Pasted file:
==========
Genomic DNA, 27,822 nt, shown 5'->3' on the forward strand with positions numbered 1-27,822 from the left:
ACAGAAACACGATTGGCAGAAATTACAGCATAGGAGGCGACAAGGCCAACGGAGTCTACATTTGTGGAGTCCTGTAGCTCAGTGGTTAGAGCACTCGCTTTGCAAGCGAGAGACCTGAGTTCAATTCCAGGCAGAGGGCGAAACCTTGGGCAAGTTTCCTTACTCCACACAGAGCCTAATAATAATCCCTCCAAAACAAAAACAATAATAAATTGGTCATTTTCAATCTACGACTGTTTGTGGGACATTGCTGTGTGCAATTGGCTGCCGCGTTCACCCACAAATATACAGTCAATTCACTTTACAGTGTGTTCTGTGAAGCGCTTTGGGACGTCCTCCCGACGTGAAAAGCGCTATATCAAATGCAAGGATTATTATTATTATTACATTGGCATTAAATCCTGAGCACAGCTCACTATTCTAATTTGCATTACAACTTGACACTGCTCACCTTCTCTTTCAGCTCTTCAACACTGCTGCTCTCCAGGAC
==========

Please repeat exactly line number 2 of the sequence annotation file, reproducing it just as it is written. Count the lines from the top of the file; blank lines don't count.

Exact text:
ACAGAAACACGATTGGCAGAAATTACAGCATAGGAGGCGACAAGGCCAACGGAGTCTACATTTGTGGAGTCCTGTAGCTCAGTGGTTAGAGCACTCGCTTTGCAAGCGAGAGACCTGAGTTCAATTCCAGGCAGAGGGCGAAACCTTGGGCAAGTTTCCTTACTCCACACAGAGCCTAATAATAATCCCTCCAAAACAAAAACAATAATAAATTGGTCATTTTCAATCTACGACTGTTTGTGGGACATTGCTGTGTGCAATTGGCTGCCGCGTTCACCCACAAATATACAGTCAATTCACTTTACAGTGTGTTCTGTGAAGCGCTTTGGGACGTCCTCCCGACGTGAAAAGCGCTATATCAAATGCAAGGATTATTATTATTATTACATTGGCATTAAATCCTGAGCACAGCTCACTATTCTAATTTGCATTACAACTTGACACTGCTCACCTTCTCTTTCAGCTCTTCAACACTGCTGCTCTCCAGGAC